Sunday, March 13, 2011

empathy





while i am on the topic of the amazing ability surgeons have to show empathy, i thought i'd share a story one of my friends once told me about a professor he had in another university. but it also touches somewhat on where the priorities of a surgeon should be during surgery.


it was late at night and the prof was actually at the table operating (something so rare in our place of learning it also made me wonder if i'd maybe chosen the wrong university). it was in fact around the time when students struggle to stay awake. but on the whole it is not the best idea to display this weakness while scrubbed in with the prof.

the prof was the primary surgeon (something that made me glad i didn't choose that university), the registrar stood opposite him as the first assistant and some poor tired student stood next to the prof as the second assistant. i use the word stood in its loosest possible definition because he was struggling to remain in the upright position. every now and again he would slouch against the professor until in irritation the prof would thump his elbow into the student's ribs. this would result in a good five to ten minutes of good assistance from the student. thereafter his head would sag and come to rest once again on the shoulder of the prof. i'm sure it made a pretty and even touching picture. pity the prof didn't feel the same.

and so the operation went on with the student's sporadic moments of wakefulness and the prof's temper becoming equally short. finally the prof decided on another strategy. as the student's head once again sagged, looking for that warm and snug nook on the prof's shoulder, the prof took one large step back. the student's limp sleeping body found no comforting shoulder where one had been previously and went down like a ton of bricks, right in front of the feet of the prof. he then looked down at the dazed student lying at his feet, carefully stepped over him, back to the table and spoke.

"bring vir my 'n student wat nie stukkend is nie!"*

*bring me a student that isn't broken/defective

26 comments:

rlbates said...

lq2m

capgras said...

what is it Voltaire said about Medicine?

Jennifer said...

This was really interesting. I like your blog.

Congrats on getting Blog of Note. :D

SeƱorita said...

As a teacher, one should know when to challenge and to encourage and support. Poor student :(

http://ladyonaroof.blogspot.com/

Kalei's Best Friend said...

I am new to your page..Congrats on getting Blog of Note...
Never underestimate an animal...I do think they understand more than we know..

commoncents said...

CONGRATULATIONS ON BEING CHOSEN A BLOG OF NOTE!!!

I really like your blog!!!

Steve
Common Cents
http://www.commoncts.blogspot.com

Ruth said...

Congratulations on being a Blog of Note - that's how I found you! I enjoyed what I read so far - back to January. I think your writing is honest, and funny, and I love it. I will definitely be looking for more! (Not to put any pressure on your, or anything!)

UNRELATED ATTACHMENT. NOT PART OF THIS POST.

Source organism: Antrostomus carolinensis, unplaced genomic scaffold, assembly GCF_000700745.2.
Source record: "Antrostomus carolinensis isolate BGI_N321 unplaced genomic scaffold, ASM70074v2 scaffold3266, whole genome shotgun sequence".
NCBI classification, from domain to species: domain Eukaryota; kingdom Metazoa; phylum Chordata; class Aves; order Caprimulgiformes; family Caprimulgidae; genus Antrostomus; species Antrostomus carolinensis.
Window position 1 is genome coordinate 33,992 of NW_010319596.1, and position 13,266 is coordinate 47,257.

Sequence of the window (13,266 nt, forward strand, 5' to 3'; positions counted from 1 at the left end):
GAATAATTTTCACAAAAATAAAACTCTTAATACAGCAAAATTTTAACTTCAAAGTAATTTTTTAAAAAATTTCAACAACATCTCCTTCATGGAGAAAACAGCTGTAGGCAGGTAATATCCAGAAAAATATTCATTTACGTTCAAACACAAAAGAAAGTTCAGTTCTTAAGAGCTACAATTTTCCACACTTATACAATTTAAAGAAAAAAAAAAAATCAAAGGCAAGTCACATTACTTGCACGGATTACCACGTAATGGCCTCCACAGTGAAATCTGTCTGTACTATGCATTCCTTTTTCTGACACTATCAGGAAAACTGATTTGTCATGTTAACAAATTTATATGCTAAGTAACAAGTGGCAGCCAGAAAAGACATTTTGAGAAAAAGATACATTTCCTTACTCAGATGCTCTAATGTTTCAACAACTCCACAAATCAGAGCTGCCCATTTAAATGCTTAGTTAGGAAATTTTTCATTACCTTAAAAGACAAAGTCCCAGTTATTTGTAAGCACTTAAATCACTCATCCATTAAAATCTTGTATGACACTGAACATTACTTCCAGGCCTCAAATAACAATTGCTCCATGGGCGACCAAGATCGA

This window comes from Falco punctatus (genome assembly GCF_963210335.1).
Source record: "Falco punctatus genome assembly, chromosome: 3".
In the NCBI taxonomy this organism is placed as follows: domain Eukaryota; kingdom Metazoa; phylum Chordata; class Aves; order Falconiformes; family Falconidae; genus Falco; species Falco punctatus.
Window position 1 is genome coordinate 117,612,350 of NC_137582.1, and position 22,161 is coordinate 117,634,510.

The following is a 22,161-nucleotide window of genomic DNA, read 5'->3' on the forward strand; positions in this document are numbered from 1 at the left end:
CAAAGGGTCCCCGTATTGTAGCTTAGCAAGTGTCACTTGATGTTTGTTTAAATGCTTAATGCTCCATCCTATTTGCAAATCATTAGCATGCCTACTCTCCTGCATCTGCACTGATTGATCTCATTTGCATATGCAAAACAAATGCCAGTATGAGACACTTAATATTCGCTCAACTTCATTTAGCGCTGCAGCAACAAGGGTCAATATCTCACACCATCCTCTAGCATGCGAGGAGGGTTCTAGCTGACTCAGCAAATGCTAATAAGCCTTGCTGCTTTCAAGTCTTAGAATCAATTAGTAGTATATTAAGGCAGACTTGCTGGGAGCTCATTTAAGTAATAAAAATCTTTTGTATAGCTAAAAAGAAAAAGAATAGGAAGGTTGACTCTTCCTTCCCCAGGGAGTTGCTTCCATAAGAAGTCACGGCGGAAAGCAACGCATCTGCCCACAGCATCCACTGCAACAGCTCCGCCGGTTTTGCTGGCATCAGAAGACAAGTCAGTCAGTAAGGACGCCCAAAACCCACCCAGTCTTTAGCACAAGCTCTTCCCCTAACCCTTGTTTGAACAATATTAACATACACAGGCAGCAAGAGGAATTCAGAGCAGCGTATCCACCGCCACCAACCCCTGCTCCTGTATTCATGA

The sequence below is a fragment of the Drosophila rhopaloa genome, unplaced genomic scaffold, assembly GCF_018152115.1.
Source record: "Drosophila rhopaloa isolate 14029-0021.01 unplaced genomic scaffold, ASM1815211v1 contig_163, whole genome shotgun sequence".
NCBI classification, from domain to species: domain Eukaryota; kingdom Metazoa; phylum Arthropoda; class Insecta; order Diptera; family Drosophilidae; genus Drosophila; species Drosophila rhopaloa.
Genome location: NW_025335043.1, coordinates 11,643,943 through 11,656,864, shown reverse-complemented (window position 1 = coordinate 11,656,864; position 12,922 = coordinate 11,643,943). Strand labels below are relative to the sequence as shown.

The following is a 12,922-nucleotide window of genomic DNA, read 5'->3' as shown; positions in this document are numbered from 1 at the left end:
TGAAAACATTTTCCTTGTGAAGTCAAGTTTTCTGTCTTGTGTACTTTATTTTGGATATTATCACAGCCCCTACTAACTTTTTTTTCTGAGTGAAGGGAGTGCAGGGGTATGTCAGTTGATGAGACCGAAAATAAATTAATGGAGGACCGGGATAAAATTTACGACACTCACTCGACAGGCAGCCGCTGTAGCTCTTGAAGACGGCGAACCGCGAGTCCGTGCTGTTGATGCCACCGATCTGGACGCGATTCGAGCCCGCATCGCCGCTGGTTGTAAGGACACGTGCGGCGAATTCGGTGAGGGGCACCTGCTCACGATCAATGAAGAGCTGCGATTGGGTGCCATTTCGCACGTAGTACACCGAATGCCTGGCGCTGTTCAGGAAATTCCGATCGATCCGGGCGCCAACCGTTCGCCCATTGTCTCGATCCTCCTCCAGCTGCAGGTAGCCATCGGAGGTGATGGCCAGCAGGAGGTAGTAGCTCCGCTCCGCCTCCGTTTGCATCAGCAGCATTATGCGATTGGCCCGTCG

:)

The Car Buying King said...

Great blog! For sure a blog of note. Congrats

Adam B said...

That scares me to death - that student should consider another profession??

SarahCidal89 said...

I love the picture!

http://sarahcidal89.blogspot.com/

epidural injection walnut creek, ca said...

Nice blog.........very interesting.....

A Daft Scots Lass said...

A SA Doctor that blogs....interesting...

Olavo Marques said...

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The Broad said...

Nice blog and writing. Congratulations on receiving well-deserved attention. Your story is funny and disturbing at the same time as it's all too true everywhere.

Vanilla Mama said...

Love the picture! Congrats on blog of note - I am now a follwer. I have a cousin who is in medical school and has made several mission trips to Sudan and South Africa. Thanks for the work you do!

Kenneth Mooney said...

that picture is hilarious haha. check out my blog!

Stephanie said...

A little German thrown in at the end...always nice!

Bongi said...

stephanie, that is not german. that is afrikaans.

Cat said...

Hahaha, what a great story. I empathize with all parties involved, especially because I feel like I am always sleepy. I suppose that's why I'm not a surgeon.

This is a brilliant entry in a brilliant blog. Congratulations on your blog being a Blog of Note! I greatly look forward to future posts!

cassy said...

Congrats on making blog of note! Love this post and the picture is adorable. Thanks for sharing.

http://cassylately.blogspot.com/

Surviving the Journey of Life said...

That was a fantastic post! Good for the professor. Congratulations on being chosen as a "Blog of Note," that drove me to your blog and I'm enjoying the posts I am reading!

http://mytaleoftriumphandsurvival.blogspot.com/

Markio Wright said...

This blog is quite interesting indeed

Karl said...

great post.

anne said...

The hours between 2:00 and 5:00 are the hardest. Great Story!

lilybug said...

It happened to me not so long ago. I was the House officer on call and had a very long day. At 2 am, I was called to OR to assist the on-call surgeon with an emergency laparotomy. But he was kind though. A few times I actually dozed off on his shoulder he just gently elbowed me. At the end, he decided that each one of us should tell a joke to keep ourselves awake.

Nadia said...

Great Blog!

As a medical student myself, I have to say that I've never encountered such a thing myself! Even though, I've always wondered how surgeons could stand for such long hours operating without moving or even complaining about how their backs or feet hurt!